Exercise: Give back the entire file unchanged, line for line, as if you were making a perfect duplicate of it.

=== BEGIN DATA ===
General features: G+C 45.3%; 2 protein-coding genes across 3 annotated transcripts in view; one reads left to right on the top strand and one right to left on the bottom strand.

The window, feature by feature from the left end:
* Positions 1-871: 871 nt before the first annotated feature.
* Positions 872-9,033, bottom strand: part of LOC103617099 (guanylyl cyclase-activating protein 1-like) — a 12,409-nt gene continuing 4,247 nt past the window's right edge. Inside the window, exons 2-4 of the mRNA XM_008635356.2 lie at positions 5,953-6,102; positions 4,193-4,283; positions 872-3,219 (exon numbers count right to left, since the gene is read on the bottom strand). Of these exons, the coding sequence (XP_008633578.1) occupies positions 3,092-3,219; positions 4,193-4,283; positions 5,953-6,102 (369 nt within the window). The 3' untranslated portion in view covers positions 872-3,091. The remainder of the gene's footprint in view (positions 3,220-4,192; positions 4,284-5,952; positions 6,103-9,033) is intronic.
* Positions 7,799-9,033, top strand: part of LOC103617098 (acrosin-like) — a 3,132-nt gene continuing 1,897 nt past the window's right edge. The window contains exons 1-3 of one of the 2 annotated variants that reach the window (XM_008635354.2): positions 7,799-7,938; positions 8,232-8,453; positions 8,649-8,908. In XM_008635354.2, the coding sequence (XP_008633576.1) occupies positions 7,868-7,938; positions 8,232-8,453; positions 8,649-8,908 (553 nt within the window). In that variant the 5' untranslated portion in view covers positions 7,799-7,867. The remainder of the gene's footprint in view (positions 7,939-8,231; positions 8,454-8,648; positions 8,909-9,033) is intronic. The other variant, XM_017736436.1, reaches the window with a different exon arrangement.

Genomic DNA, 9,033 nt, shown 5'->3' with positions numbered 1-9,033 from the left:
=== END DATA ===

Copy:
General features: G+C 45.3%; 2 protein-coding genes across 3 annotated transcripts in view; one reads left to right on the top strand and one right to left on the bottom strand.

The window, feature by feature from the left end:
* Positions 1-871: 871 nt before the first annotated feature.
* Positions 872-9,033, bottom strand: part of LOC103617099 (guanylyl cyclase-activating protein 1-like) — a 12,409-nt gene continuing 4,247 nt past the window's right edge. Inside the window, exons 2-4 of the mRNA XM_008635356.2 lie at positions 5,953-6,102; positions 4,193-4,283; positions 872-3,219 (exon numbers count right to left, since the gene is read on the bottom strand). Of these exons, the coding sequence (XP_008633578.1) occupies positions 3,092-3,219; positions 4,193-4,283; positions 5,953-6,102 (369 nt within the window). The 3' untranslated portion in view covers positions 872-3,091. The remainder of the gene's footprint in view (positions 3,220-4,192; positions 4,284-5,952; positions 6,103-9,033) is intronic.
* Positions 7,799-9,033, top strand: part of LOC103617098 (acrosin-like) — a 3,132-nt gene continuing 1,897 nt past the window's right edge. The window contains exons 1-3 of one of the 2 annotated variants that reach the window (XM_008635354.2): positions 7,799-7,938; positions 8,232-8,453; positions 8,649-8,908. In XM_008635354.2, the coding sequence (XP_008633576.1) occupies positions 7,868-7,938; positions 8,232-8,453; positions 8,649-8,908 (553 nt within the window). In that variant the 5' untranslated portion in view covers positions 7,799-7,867. The remainder of the gene's footprint in view (positions 7,939-8,231; positions 8,454-8,648; positions 8,909-9,033) is intronic. The other variant, XM_017736436.1, reaches the window with a different exon arrangement.

Genomic DNA, 9,033 nt, shown 5'->3' with positions numbered 1-9,033 from the left: